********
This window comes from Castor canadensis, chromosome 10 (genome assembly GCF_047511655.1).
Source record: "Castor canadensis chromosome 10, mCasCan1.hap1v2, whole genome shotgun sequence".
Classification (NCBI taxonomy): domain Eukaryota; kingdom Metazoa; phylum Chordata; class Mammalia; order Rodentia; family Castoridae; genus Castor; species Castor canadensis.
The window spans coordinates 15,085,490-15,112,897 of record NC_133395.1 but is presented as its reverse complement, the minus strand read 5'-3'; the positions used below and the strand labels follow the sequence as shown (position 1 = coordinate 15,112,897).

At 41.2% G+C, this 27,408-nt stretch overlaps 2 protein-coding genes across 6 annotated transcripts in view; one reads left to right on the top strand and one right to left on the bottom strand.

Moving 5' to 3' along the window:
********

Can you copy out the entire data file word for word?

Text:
This window comes from Castor canadensis, chromosome 10 (genome assembly GCF_047511655.1).
Source record: "Castor canadensis chromosome 10, mCasCan1.hap1v2, whole genome shotgun sequence".
Classification (NCBI taxonomy): domain Eukaryota; kingdom Metazoa; phylum Chordata; class Mammalia; order Rodentia; family Castoridae; genus Castor; species Castor canadensis.
The window spans coordinates 15,085,490-15,112,897 of record NC_133395.1 but is presented as its reverse complement, the minus strand read 5'-3'; the positions used below and the strand labels follow the sequence as shown (position 1 = coordinate 15,112,897).

At 41.2% G+C, this 27,408-nt stretch overlaps 2 protein-coding genes across 6 annotated transcripts in view; one reads left to right on the top strand and one right to left on the bottom strand.

Moving 5' to 3' along the window: